The London Stock Exchange has been hit by malware that infected user computers, in an attempt to persuade them into buying bogus anti-virus software.
It is thought that the breach of security occurred due to third party ads being installed on the website, though these have now been removed, with LSE claiming that site visitors would have only been infected if they had clicked through.
However, according to Ian Shaw, Managing Director of MWR InfoSecurity, it is still the LSE’s job to ensure that its site is safe for users to view, labelling the attacks “very concerning”.
“The London Stock Exchange has a responsibility to users to ensure that content on its site has been cleared, and that there is no open access to third parties in future that could allow such breaches,” Shaw told TechEye.
“With lots of businesses’ sites becoming mash-ups of different sources such as advertising, it is increasingly becoming a problem for all companies, not just on an operational level but also in terms of brand protection.”
The infection meant that Google was eventually blocking users from accessing it once the malware threat was established, as well as the search engine highlighting the fact that it had been breached in its search results.
Rather embarrassing for the London Stock Exchange, considering it comes not long after a similar attack on NASDAQ, though there are no immediately signs that the two attacks are linked according to Shaw.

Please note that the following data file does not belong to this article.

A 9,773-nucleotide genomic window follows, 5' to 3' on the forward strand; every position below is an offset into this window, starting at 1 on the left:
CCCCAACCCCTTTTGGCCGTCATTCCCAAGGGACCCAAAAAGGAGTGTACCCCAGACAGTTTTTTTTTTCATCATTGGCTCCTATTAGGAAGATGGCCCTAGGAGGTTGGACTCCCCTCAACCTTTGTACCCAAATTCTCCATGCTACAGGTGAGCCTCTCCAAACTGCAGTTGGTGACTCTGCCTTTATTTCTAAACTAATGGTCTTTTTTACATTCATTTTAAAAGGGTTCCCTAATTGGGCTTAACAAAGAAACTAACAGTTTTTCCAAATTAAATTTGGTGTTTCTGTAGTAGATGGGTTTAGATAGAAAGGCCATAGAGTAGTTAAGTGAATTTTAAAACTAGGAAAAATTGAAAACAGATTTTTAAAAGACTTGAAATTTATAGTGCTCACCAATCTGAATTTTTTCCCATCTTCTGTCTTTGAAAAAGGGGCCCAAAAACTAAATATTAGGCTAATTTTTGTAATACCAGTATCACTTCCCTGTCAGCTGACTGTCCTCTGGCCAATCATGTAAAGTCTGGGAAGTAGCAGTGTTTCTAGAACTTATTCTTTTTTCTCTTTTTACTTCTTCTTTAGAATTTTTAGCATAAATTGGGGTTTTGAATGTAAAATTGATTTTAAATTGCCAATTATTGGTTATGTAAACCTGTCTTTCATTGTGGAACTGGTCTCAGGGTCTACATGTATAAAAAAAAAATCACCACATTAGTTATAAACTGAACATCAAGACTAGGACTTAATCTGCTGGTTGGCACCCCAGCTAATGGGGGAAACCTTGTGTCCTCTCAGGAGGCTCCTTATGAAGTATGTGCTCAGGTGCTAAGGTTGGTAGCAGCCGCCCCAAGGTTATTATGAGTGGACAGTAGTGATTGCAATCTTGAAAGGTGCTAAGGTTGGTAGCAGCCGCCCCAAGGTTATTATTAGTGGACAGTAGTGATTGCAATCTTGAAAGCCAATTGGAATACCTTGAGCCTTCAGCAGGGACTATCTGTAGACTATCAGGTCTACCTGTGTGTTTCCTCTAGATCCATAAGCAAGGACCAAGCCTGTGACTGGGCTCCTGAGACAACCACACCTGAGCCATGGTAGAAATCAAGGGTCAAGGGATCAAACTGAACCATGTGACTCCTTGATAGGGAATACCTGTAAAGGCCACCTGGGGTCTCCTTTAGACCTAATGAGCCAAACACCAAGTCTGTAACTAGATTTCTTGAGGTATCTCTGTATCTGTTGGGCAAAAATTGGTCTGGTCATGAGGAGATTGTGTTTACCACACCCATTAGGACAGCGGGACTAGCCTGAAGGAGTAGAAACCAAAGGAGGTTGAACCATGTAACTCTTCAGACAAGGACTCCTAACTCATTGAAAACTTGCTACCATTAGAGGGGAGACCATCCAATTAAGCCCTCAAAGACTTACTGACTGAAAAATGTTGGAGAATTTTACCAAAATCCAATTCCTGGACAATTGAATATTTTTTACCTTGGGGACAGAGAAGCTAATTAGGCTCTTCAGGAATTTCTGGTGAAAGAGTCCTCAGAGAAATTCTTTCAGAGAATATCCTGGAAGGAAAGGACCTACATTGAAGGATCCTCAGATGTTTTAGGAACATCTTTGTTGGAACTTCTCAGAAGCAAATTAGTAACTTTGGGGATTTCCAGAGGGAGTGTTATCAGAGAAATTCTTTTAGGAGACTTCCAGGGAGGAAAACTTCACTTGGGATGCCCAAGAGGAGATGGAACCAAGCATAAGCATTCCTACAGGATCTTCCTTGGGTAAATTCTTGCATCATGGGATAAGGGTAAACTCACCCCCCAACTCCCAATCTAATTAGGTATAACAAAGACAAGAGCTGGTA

“Of course it is very important that a stock exchange keeps this will involve a combination of human and technical measures to avoid the situation occurring again, as they are big targets,” Shaw said.
”The London Stock Exchange need to ensure that it completes a thorough investigation, as while this appears a regular attack, given the target and the similar incident at NASDAQ earlier in
the month the integrity of the site needs to be assured.”
Shaw insists that more thorough checks are needed to ensure that third party firms such as advertisers are not able to continue these breaches, as well as informing all site users that their personal information such as passwords may have been compromised.
“There is now consistent evidence to suggest that the security measures being taken by UK business to protect their online portals are insufficient, they are not keeping pace with the threats,” he said.